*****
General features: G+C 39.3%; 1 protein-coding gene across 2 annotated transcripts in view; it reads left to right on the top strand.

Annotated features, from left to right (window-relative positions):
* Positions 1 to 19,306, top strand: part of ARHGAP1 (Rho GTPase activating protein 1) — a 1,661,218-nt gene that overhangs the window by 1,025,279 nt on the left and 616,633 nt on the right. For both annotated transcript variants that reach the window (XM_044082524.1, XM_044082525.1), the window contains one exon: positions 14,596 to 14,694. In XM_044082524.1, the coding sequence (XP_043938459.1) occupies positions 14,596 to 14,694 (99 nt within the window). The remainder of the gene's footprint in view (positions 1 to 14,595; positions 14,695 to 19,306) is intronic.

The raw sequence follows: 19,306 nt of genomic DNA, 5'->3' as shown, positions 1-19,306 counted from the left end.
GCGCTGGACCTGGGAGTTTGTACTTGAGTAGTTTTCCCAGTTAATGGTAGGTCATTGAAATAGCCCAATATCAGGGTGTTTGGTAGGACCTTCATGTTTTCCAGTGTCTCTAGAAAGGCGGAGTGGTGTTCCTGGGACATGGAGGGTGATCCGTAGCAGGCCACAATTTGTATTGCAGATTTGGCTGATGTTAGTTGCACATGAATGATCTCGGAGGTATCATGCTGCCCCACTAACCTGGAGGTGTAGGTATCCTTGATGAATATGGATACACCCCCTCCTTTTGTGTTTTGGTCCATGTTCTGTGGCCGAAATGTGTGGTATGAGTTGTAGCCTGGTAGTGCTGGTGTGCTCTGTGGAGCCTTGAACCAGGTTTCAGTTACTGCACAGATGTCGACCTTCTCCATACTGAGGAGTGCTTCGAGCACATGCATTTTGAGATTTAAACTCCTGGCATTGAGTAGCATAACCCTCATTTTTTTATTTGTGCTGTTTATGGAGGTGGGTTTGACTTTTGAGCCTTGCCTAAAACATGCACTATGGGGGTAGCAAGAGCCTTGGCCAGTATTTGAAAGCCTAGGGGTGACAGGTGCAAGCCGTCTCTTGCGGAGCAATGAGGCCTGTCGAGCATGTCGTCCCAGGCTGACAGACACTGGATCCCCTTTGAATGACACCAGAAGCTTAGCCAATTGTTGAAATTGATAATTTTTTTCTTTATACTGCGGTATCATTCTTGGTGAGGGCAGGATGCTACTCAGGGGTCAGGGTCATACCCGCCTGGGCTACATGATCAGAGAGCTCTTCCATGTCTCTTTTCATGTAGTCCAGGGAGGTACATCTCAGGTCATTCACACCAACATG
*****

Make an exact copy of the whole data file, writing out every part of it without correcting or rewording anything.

General features: G+C 39.3%; 1 protein-coding gene across 2 annotated transcripts in view; it reads left to right on the top strand.

Annotated features, from left to right (window-relative positions):
* Positions 1 to 19,306, top strand: part of ARHGAP1 (Rho GTPase activating protein 1) — a 1,661,218-nt gene that overhangs the window by 1,025,279 nt on the left and 616,633 nt on the right. For both annotated transcript variants that reach the window (XM_044082524.1, XM_044082525.1), the window contains one exon: positions 14,596 to 14,694. In XM_044082524.1, the coding sequence (XP_043938459.1) occupies positions 14,596 to 14,694 (99 nt within the window). The remainder of the gene's footprint in view (positions 1 to 14,595; positions 14,695 to 19,306) is intronic.

The raw sequence follows: 19,306 nt of genomic DNA, 5'->3' as shown, positions 1-19,306 counted from the left end.
GCGCTGGACCTGGGAGTTTGTACTTGAGTAGTTTTCCCAGTTAATGGTAGGTCATTGAAATAGCCCAATATCAGGGTGTTTGGTAGGACCTTCATGTTTTCCAGTGTCTCTAGAAAGGCGGAGTGGTGTTCCTGGGACATGGAGGGTGATCCGTAGCAGGCCACAATTTGTATTGCAGATTTGGCTGATGTTAGTTGCACATGAATGATCTCGGAGGTATCATGCTGCCCCACTAACCTGGAGGTGTAGGTATCCTTGATGAATATGGATACACCCCCTCCTTTTGTGTTTTGGTCCATGTTCTGTGGCCGAAATGTGTGGTATGAGTTGTAGCCTGGTAGTGCTGGTGTGCTCTGTGGAGCCTTGAACCAGGTTTCAGTTACTGCACAGATGTCGACCTTCTCCATACTGAGGAGTGCTTCGAGCACATGCATTTTGAGATTTAAACTCCTGGCATTGAGTAGCATAACCCTCATTTTTTTATTTGTGCTGTTTATGGAGGTGGGTTTGACTTTTGAGCCTTGCCTAAAACATGCACTATGGGGGTAGCAAGAGCCTTGGCCAGTATTTGAAAGCCTAGGGGTGACAGGTGCAAGCCGTCTCTTGCGGAGCAATGAGGCCTGTCGAGCATGTCGTCCCAGGCTGACAGACACTGGATCCCCTTTGAATGACACCAGAAGCTTAGCCAATTGTTGAAATTGATAATTTTTTTCTTTATACTGCGGTATCATTCTTGGTGAGGGCAGGATGCTACTCAGGGGTCAGGGTCATACCCGCCTGGGCTACATGATCAGAGAGCTCTTCCATGTCTCTTTTCATGTAGTCCAGGGAGGTACATCTCAGGTCATTCACACCAACATG